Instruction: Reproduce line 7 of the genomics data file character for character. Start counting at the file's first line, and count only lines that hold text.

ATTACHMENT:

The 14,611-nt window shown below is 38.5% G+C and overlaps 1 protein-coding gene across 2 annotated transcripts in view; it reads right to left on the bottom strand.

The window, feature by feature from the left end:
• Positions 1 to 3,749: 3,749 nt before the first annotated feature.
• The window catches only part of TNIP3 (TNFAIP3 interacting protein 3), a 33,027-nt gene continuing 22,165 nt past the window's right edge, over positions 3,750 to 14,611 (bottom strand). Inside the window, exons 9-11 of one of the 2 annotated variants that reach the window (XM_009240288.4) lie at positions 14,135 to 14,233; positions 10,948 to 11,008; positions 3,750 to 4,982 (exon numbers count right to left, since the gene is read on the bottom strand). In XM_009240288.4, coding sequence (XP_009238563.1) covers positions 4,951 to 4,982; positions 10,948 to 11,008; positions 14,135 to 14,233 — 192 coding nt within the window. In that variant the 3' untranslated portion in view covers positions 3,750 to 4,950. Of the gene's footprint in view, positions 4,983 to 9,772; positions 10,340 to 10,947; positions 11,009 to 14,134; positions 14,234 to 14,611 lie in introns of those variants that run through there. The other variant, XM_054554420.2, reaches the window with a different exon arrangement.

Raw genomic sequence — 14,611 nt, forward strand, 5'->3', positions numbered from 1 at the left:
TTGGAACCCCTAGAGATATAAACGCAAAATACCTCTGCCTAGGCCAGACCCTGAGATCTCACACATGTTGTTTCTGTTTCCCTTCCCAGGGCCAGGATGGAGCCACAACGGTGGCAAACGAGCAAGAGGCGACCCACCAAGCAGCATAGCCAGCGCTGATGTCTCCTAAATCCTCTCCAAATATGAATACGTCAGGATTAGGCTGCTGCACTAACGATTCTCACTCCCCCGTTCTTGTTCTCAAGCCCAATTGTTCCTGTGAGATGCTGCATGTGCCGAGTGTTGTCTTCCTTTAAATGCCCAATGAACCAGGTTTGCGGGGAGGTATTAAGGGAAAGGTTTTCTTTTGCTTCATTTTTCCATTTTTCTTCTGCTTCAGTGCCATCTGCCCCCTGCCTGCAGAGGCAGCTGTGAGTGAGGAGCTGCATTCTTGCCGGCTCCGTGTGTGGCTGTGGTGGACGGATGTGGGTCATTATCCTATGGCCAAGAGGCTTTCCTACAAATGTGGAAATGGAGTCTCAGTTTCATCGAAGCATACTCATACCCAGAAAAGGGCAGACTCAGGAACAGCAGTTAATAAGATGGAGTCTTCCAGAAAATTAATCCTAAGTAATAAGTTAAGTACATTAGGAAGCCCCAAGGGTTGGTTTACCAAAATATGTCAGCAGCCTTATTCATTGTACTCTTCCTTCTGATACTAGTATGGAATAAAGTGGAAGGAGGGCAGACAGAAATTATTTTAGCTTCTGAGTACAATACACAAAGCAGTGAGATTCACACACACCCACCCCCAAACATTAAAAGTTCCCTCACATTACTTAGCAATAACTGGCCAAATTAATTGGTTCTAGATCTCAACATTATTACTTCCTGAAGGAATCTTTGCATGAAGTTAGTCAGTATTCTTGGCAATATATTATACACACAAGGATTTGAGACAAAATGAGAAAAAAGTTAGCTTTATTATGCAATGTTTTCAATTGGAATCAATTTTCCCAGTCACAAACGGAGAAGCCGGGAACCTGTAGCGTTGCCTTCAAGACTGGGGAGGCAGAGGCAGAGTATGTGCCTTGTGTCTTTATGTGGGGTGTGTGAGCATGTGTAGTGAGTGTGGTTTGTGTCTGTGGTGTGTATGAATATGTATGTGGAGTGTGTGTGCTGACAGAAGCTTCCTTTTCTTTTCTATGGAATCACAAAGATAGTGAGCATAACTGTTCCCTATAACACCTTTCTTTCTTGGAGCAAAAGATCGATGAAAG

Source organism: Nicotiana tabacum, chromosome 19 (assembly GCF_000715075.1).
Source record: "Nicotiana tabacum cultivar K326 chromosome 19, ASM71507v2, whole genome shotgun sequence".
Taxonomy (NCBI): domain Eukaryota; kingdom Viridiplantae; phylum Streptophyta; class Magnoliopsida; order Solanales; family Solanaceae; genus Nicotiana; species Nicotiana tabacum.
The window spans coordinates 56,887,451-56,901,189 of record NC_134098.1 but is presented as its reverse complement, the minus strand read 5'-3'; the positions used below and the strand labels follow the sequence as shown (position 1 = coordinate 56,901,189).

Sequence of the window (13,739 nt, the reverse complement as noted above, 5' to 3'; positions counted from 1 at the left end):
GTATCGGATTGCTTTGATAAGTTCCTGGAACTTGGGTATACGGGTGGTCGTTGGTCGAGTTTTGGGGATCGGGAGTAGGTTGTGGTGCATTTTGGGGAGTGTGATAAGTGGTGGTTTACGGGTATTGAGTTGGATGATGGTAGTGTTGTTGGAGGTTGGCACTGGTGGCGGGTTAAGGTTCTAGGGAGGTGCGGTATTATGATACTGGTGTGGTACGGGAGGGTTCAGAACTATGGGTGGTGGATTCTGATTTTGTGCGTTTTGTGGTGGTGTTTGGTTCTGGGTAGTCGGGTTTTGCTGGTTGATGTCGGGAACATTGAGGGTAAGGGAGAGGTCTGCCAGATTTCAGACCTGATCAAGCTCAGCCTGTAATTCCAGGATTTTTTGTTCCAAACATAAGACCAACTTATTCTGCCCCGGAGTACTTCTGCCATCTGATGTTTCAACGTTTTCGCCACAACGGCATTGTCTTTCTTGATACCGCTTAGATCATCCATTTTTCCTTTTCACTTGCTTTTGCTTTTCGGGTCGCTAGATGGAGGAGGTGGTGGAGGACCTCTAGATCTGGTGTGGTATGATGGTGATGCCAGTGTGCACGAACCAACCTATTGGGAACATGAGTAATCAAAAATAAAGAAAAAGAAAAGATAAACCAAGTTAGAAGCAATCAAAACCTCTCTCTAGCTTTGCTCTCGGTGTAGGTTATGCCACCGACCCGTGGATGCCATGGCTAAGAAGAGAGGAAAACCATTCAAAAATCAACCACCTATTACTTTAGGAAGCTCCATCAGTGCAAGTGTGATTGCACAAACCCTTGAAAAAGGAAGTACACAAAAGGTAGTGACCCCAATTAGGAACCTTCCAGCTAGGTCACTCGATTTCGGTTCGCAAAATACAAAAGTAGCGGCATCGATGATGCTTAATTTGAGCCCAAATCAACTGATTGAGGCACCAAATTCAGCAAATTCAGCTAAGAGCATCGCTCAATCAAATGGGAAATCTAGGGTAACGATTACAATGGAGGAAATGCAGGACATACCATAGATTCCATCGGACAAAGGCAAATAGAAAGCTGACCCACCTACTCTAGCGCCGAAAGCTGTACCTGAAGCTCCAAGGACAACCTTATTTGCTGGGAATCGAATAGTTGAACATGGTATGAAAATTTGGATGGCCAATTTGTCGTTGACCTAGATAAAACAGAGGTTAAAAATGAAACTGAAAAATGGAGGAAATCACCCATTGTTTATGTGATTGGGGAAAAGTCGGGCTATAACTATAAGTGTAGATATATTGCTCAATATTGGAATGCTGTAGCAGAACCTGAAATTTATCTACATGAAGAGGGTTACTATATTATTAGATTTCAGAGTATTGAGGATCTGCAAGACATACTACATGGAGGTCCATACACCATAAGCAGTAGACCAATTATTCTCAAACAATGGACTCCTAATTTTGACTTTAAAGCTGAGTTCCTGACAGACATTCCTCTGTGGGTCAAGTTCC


Source organism: Nicotiana tabacum, chromosome 19 (assembly GCF_000715075.1).